|Coat of arms of Bahamas
The Coat of Arms of the Bahamas contains a shield with the national symbols as its focal point.
|Emblem of Bahrain
The current coat of arms of Bahrain is a coat of arms that was originally designed in 1932 by Charles Belgrave, the British governor and adviser to the then-Sheik of Bahrain. The design has undergone…
|National Emblem of Bangladesh
The national emblem of Bangladesh was adopted shortly after independence in 1971.
|Coat of arms of Barbados
The coat of arms of Barbados was adopted on 14th February, 1966 by decree of Queen Elizabeth II. The Coat of Arms of Barbados was presented by the Queen to the President of the Senate, Sir Grey Massi…
The fleur-de-lis or fleur-de-lys (plural: fleurs-de-lis) is a stylized lily (in French, fleur means flower, and lis means lily) or iris that is used as a decorative design or symbol. It may be "at on…
A dragon is a legendary creature, typically with serpentine or reptilian traits, that features in the myths of many cultures. There are two distinct cultural traditions of dragons: the European drago…
The Phoenician alphabet, called by convention the Proto-Canaanite alphabet for inscriptions older than around 1200 BC, was a non-pictographic consonantal alphabet, or abjad. It was used for the writi…
The Hebrew alphabet (alefbet ʿIvri ), known variously by scholars as the Jewish script, square script, block script, or more historically, the Assyrian alphabet, is used in the writing of the Hebrew …
The modern English alphabet is a Latin alphabet consisting of 26 letters.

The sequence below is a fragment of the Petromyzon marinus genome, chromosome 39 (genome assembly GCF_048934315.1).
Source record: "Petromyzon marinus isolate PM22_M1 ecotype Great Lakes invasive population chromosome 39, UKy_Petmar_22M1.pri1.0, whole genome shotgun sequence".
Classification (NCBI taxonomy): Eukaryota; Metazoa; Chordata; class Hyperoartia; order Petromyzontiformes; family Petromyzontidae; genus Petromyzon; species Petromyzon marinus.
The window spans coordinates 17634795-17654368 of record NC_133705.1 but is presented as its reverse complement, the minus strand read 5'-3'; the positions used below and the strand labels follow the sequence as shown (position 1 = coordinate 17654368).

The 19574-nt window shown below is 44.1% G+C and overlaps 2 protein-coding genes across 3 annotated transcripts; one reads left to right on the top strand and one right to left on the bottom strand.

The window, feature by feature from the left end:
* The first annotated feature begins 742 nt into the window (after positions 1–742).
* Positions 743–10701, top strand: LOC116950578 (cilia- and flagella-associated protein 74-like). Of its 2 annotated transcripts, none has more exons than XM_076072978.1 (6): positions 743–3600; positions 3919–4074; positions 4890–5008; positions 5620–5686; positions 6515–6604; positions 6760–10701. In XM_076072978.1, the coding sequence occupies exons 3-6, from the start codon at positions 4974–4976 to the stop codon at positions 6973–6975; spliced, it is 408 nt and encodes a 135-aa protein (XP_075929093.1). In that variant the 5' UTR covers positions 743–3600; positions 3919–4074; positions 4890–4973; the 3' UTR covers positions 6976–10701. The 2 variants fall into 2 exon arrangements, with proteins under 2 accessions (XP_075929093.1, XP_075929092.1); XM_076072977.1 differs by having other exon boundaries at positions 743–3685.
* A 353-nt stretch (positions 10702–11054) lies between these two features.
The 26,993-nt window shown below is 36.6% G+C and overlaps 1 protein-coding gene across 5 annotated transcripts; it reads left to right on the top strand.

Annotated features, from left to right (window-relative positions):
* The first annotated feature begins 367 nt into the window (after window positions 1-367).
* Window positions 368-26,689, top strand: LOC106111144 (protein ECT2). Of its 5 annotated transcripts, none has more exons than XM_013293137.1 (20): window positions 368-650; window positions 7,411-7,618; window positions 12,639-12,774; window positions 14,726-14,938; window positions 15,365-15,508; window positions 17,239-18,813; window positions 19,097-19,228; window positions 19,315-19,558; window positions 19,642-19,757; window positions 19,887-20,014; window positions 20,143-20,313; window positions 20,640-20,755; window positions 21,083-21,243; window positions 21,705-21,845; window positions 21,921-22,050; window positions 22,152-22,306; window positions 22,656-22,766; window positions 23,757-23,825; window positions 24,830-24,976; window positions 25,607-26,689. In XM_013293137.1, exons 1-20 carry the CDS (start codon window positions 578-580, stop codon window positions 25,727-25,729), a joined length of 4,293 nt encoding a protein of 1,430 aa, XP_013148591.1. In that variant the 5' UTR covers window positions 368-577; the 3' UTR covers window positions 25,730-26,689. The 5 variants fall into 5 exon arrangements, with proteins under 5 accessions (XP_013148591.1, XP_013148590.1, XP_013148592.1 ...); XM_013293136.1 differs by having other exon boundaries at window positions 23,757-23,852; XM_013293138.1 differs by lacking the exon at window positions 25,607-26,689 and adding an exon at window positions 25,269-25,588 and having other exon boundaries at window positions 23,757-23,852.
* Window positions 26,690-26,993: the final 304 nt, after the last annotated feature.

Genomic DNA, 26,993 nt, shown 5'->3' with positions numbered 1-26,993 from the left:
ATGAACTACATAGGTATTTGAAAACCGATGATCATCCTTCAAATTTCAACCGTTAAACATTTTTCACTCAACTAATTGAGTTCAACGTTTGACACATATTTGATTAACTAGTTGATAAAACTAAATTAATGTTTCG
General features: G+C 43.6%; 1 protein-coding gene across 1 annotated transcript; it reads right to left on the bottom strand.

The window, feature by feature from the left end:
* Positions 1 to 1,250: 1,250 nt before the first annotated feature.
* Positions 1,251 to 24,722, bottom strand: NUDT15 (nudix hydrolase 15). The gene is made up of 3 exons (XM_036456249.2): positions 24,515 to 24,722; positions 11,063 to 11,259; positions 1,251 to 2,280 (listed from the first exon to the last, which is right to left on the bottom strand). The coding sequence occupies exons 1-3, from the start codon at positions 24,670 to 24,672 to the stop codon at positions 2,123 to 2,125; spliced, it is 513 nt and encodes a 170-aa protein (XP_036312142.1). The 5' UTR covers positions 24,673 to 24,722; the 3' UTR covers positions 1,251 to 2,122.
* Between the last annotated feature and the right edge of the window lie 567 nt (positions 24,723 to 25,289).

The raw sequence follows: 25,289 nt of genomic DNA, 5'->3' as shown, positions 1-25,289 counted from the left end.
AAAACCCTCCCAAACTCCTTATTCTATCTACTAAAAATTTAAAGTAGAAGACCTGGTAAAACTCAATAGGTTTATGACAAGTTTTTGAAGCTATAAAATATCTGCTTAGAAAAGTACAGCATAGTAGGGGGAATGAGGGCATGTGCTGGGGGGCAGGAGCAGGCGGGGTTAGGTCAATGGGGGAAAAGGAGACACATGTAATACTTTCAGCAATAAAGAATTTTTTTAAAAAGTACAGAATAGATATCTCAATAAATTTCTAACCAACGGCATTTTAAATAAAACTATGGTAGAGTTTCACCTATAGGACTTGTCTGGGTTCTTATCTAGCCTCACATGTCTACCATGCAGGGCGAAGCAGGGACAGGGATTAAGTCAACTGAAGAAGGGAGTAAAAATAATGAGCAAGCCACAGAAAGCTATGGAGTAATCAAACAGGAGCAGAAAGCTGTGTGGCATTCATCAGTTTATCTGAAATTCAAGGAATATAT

When music on two staves is joined by a brace, or is intended to be played at once by a single performer (usually a keyboard instrument or the harp), a great stave (BrE) or grand staff (AmE) is creat…
|Ledger or Leger Lines
Used to extend the staff to pitches that fall above or below it.
Connects two or more lines of music that are played simultaneously. Depending on the instruments playing, the brace, or accolade, will vary in designs and styles.
The centre of the spiral defines the line or space upon which it rests as the pitch G above middle C, or approximately 392 Hz.
This clef points to the line (or space, rarely) representing middle C, or approximately 262 Hz
The line or space between the dots in this clef denotes F below middle C, or approximately 175 Hz.
When the G-clef is placed on the second line of the stave, it is called the treble clef. This is the most common clef used today, and the only G-clef still in use. For this reason, the terms G-clef a…
|French Violin Clef
When the G-clef is placed on the first line of the stave, it is called the French clef or French violin clef.
When the F-clef is placed on the fourth line, it is called the bass clef. This is the only F-clef used today, so that the terms "F-clef" and "bass clef" are often regarded as synonymous.
When the F-clef is placed on the third line, it is called the baritone clef.
When the F-clef is placed on the fifth line, it is called the sub-bass clef. It is identical to the treble clef transposed down 2 octaves.
When the C-clef is placed on the third line of the stave, it is called the alto clef. As with all C-clefs, this line indicates the position of middle C.
When the C-clef is placed on the fourth line of the stave, it is called the tenor clef.
Because it is equivalent to the F-clef on the third line, the C-clef on the fifth line version of the baritone clef is a rarity.
When the C-clef is placed on the second line of the stave, it is called the mezzo-soprano clef.
When the C-clef occurs on the first line of the stave, it is called the soprano clef.